I’m sorry I’m fat

I’ve been very cognizant lately of just how often I apologize for being fat, if not directly, at least passively.

Last May, I shared a post titled, “I am not my fat.” In that post I described what goes through my mind on a daily basis regarding my fat. I wrote about how my fat does not define who I am even though it is my greatest insecurity. It was an extremely difficult post for me to write and even more difficult for me to share. I actually took a nap after I published it because I was *that* emotionally drained.

I have many days when I believe everything I wrote in that post. I have days when I feel good about myself. I have days when I think, “I’m a good mom, a good friend, a good girlfriend and a good writer. I work hard and have made huge steps in accomplishing my dreams. I’m proud of myself.”

And then I have days when I think that none of that matters because I’m still fat. And I have to let people know that I know I’m fat. I have to make cracks about being fat because it’s better that I say them out loud before someone else has a chance to. I *need* to let people know that I am trying to lose weight before they start telling me that I should try to lose weight. (Perhaps, subconsciously, that’s part of my motivation for these blog updates.)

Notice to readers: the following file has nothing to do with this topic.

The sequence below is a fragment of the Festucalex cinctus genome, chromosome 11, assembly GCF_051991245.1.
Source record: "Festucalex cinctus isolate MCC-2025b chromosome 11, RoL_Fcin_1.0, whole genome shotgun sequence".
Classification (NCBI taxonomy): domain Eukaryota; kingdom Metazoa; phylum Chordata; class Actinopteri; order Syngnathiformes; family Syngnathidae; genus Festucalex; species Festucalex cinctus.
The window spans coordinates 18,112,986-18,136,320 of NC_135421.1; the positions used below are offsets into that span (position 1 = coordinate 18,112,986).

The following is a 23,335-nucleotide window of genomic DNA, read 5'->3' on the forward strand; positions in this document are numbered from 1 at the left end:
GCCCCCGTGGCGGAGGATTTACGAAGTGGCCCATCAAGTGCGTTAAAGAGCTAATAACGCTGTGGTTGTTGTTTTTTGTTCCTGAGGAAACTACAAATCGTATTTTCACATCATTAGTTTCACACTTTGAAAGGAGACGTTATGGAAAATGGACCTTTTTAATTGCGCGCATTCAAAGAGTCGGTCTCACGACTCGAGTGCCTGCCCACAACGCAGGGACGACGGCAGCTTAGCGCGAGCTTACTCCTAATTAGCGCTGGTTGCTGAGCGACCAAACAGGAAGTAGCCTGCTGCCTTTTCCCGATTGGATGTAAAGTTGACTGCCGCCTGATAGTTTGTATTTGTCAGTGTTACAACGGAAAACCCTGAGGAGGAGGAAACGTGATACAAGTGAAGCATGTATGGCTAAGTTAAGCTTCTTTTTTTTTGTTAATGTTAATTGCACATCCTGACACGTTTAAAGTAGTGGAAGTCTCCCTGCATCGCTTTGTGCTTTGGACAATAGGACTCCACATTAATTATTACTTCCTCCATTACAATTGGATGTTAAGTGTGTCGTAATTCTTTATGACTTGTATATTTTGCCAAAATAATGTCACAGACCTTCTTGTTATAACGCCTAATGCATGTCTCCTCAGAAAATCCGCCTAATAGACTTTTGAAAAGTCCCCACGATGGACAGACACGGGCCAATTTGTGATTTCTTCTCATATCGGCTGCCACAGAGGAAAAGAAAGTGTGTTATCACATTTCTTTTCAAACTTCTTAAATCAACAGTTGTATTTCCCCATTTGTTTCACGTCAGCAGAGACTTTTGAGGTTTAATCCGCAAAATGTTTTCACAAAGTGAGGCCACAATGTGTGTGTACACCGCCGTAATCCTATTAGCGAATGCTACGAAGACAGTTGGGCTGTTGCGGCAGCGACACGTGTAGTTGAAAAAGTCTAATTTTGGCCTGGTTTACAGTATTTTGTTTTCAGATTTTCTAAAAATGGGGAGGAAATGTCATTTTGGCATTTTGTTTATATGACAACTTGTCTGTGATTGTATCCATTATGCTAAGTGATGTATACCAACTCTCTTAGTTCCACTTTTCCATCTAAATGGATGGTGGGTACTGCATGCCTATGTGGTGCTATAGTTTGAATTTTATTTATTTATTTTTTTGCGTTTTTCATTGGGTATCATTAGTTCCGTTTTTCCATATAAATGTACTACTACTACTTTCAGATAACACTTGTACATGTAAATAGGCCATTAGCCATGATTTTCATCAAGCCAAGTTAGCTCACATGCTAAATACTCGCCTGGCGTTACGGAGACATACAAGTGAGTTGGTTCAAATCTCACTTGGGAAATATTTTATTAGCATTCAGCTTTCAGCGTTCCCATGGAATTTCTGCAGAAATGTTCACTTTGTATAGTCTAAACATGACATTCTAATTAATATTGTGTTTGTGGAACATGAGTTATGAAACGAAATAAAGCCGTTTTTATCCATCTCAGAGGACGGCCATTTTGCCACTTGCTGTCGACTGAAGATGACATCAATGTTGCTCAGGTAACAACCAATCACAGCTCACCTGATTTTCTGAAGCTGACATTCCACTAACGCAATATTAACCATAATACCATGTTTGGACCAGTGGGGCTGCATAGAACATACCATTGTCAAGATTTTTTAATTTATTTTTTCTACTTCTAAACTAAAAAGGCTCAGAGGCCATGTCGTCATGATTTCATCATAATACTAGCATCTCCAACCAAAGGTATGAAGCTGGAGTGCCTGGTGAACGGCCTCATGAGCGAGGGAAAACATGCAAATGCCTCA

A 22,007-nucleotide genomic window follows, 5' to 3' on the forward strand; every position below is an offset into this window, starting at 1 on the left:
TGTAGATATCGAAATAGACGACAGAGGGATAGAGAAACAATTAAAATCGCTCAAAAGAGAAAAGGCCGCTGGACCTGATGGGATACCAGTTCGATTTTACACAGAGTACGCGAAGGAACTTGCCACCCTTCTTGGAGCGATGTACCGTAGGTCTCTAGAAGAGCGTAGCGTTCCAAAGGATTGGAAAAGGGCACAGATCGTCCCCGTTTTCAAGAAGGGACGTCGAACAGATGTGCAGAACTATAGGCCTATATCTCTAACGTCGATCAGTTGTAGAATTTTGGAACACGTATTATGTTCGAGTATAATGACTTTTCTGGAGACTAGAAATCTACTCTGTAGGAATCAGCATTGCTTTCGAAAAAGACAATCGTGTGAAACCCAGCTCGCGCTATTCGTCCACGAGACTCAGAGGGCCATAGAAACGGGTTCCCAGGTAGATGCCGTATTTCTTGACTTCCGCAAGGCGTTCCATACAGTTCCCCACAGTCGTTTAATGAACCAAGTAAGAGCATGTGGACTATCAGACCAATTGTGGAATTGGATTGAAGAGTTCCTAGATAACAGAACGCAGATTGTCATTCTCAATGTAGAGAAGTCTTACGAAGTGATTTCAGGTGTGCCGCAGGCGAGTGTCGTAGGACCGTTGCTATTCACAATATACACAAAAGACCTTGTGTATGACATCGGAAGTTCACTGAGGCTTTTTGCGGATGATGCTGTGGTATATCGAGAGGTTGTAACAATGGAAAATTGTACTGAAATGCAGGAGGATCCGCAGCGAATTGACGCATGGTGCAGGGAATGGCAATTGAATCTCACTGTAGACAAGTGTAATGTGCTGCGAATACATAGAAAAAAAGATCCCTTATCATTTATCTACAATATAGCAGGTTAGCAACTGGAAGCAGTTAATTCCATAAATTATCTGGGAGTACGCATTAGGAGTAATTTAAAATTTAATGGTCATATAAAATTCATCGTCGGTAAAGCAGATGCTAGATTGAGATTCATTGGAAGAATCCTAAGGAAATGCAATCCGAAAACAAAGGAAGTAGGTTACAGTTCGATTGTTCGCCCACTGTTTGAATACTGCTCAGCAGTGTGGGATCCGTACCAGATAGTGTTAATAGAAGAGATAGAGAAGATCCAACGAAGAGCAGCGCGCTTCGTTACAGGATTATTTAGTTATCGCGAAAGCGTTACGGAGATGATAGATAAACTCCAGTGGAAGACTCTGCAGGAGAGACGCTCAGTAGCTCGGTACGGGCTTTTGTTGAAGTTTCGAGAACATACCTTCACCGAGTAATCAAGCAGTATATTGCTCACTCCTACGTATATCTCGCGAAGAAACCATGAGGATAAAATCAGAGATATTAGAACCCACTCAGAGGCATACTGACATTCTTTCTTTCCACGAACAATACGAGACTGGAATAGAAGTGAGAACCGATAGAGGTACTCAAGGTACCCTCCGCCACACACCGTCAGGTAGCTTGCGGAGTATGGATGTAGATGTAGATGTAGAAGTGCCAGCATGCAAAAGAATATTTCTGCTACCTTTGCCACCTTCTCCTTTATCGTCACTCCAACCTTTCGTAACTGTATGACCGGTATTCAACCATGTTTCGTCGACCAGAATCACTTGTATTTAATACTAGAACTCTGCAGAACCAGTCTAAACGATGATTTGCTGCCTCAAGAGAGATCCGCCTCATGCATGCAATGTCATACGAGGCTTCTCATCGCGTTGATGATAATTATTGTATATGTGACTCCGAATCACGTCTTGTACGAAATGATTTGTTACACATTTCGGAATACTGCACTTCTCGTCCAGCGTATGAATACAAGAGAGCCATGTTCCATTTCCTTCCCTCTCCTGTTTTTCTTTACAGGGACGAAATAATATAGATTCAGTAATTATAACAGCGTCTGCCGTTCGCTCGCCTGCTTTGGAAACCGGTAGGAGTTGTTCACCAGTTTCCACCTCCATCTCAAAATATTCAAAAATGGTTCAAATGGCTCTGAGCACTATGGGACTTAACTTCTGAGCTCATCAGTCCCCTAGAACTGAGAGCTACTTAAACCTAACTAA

It’s usually subtle. I’ll make references to having to “squeeze my fat ass” into or through some kind of space. Or with the recent Community Network Meme when it asked about my favorite pair of underwear, I had to quip about how nobody wants a visual of my underwear. You know, cause I’m fat and that would be gross.

Fat jokes run rampant everywhere. Watch a few minutes of TV or read through a few Facebook statuses or some online cartoons or just listen to people talk about “that fat ass”. It’s okay. It’s acceptable. Who cares, right? They’re just fat people.

I’m sorry to say that being fat does not mean having a thick skin.

Sometimes I feel like I should wear a sign everywhere I go. It would read, “Yes, I know I am fat. Yes, I know I need to lose weight. I’m sorry if it grosses you out to look at me. But I am a person and I have feelings.”

I’m sure there’s a connection to my social anxiety here. I’m sure if I weren’t fat, I’d find something else to obsess about . . . something else to make me constantly wonder what other people are thinking about me.